Friendships serve as relationships away from relationships: a romance or a marriage trouble us with cumbersome sexual expectations, while family binds us to obligations or kinfolk we may wish to escape. When our romantic or familial relationships break apart, our first instinct is to knock back a few glasses (or bottles) of alcohol with our friends, during which we may either discuss personal issues thoughtfully or blither about something or other, laugh about absolutely nothing. And isn’t that what friends are for? They’re privy to our dirtiest secrets — our most inebriated alter-egos. They arrive packaged with several pints of Ben and Jerry’s, video games, cheesy erotica and a few YouTube videos that only make sense at three in the morning. New studies encourage college students to latch onto their friends, an achievement worthy of a degree in our career-oriented, fast-paced lives. At Wellesley, we’re hounded to create and manage social networks that would secure us a career, but for the sake of our mental well-being and more enriched adulthoods, we should aim for loftier goals and seek friendships that would survive all cracks of adulthood: heinous boss, awkward dates, little pink slips and ugly haircuts.
Investing time and labor into long-term relationships may improve your mental health. A study published in Proceedings of the Royal Society B surveyed over 2,000 high school students and found a strong correlation between those who lacked friends with good mental health and depression symptoms. Conversely, the same study found that students who had a large circle of friends were not as likely to be clinically depressed. Another study surveyed around 4,642 Americans aged 25-75 in 1995 and again in 2005, concluded that poor quality of social relationships was a major risk factor in long-term depression. In this context, poor quality entails friends who themselves are struggling with depression and other clinical mental disorders. Such studies suggest that taking the time and effort to form a healthy, platonic relationship with someone, where one is not always emotionally dependent on the other, may prove beneficial in the long run.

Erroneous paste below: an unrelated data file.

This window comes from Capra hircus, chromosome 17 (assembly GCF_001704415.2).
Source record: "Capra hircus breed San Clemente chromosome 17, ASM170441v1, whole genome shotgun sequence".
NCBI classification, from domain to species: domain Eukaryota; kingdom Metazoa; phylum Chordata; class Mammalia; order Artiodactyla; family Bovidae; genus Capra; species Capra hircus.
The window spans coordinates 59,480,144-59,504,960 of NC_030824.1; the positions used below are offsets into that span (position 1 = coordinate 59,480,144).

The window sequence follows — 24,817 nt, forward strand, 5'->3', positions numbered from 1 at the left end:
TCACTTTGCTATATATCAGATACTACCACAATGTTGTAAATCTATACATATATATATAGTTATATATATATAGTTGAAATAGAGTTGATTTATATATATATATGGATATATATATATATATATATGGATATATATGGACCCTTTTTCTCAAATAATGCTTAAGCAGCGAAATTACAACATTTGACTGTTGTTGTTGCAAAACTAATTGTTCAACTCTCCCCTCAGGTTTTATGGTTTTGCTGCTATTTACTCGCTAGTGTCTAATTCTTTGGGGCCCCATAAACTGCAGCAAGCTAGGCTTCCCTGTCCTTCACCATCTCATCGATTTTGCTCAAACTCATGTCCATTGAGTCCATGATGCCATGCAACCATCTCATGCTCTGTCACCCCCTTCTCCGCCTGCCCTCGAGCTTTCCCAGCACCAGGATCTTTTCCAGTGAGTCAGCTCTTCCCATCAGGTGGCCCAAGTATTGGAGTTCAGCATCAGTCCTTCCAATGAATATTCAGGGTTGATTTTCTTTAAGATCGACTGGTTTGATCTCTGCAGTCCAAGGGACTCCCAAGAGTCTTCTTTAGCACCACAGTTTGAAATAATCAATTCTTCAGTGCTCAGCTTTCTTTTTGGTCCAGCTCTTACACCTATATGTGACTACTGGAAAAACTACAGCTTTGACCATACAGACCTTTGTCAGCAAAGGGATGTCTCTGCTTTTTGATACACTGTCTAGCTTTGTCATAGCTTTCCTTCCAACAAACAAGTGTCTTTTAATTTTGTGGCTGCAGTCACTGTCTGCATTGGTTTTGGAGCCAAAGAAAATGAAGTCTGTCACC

Rarely do we find testaments to enduring friendships, but one example was published as a photo essay in the Atlantic last month. Photographer Karen Marshall began taking photos of a group of teenage girls living on the Upper West Side in 1985 and continued to do so for 30 years. The photos weave together fragments of adolescence and womanhood, from slumber parties to first cigarettes to weddings, and even the tragic death of one of the women in the group. The photos portray a kind of familiar comfort and idleness present in the best of friendships, and demonstrate how the best moments in our lives are when we’re with our friends, playing hopscotch or arguing about which frat boy is cuter.